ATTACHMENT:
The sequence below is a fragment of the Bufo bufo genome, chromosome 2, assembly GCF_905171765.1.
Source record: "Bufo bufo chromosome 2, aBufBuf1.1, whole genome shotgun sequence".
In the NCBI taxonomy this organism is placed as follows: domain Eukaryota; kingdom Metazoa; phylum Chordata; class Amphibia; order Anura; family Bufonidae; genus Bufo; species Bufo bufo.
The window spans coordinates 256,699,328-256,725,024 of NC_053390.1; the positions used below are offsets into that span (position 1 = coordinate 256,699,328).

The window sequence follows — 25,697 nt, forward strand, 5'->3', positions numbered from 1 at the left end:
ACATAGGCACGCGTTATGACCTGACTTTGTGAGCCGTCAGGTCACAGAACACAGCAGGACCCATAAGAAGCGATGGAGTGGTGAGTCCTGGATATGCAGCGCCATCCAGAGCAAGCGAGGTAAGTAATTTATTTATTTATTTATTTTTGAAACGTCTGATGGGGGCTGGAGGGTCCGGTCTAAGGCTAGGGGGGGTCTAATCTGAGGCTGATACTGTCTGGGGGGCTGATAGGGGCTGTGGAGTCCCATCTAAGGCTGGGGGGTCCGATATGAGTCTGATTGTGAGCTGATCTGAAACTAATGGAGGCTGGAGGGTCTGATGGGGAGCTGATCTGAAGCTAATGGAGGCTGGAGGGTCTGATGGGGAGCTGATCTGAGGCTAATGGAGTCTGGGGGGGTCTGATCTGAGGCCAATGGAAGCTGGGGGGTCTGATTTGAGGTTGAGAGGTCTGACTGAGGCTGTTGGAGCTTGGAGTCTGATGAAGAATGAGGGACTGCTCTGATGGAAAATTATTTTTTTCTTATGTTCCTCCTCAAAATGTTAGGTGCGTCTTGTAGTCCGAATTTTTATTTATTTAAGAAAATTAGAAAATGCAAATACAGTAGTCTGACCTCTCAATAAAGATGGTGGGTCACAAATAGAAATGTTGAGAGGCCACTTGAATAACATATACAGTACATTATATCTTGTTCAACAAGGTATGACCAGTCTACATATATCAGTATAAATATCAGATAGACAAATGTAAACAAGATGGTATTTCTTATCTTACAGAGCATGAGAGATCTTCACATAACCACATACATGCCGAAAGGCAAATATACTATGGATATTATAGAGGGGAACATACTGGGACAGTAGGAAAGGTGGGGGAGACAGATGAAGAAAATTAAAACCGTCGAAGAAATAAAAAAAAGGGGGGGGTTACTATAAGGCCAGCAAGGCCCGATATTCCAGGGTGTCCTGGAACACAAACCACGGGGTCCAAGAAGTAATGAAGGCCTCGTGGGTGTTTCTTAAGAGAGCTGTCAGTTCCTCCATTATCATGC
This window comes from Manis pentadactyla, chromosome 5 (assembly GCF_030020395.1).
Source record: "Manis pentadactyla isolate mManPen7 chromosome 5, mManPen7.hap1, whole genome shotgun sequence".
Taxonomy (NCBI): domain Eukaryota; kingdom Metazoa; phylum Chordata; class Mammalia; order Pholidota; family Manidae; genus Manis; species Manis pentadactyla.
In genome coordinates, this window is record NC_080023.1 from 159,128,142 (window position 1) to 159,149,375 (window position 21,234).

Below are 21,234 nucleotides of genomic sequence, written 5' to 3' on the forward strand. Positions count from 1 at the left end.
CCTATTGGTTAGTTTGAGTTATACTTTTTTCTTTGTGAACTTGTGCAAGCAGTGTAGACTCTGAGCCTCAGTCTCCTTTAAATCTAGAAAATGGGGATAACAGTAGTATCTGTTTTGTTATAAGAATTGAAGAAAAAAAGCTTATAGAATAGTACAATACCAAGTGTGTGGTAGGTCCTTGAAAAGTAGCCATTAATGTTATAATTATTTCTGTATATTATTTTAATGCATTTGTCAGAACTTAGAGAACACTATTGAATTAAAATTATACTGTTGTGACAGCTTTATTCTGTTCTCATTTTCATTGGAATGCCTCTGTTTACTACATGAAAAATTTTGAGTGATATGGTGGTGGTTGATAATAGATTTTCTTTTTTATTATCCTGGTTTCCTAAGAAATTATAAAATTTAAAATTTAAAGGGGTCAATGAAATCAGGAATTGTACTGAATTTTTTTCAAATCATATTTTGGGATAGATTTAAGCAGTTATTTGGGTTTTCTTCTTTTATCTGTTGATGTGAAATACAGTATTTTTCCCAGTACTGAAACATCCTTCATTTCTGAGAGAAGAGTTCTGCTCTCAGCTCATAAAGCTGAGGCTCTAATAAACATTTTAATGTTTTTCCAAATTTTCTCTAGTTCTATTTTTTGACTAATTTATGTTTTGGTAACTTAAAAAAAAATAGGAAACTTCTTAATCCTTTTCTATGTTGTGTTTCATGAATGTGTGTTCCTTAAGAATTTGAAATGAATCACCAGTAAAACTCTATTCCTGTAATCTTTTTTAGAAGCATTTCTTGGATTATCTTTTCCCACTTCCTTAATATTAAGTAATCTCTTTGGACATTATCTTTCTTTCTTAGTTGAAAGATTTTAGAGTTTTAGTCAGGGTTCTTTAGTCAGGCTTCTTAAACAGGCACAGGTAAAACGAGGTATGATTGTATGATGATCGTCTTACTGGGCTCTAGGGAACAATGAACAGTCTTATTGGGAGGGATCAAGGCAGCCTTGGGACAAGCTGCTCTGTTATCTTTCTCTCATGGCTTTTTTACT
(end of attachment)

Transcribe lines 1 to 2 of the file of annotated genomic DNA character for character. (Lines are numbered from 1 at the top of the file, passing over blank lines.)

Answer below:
The sequence below is a fragment of the Bufo bufo genome, chromosome 2, assembly GCF_905171765.1.
Source record: "Bufo bufo chromosome 2, aBufBuf1.1, whole genome shotgun sequence".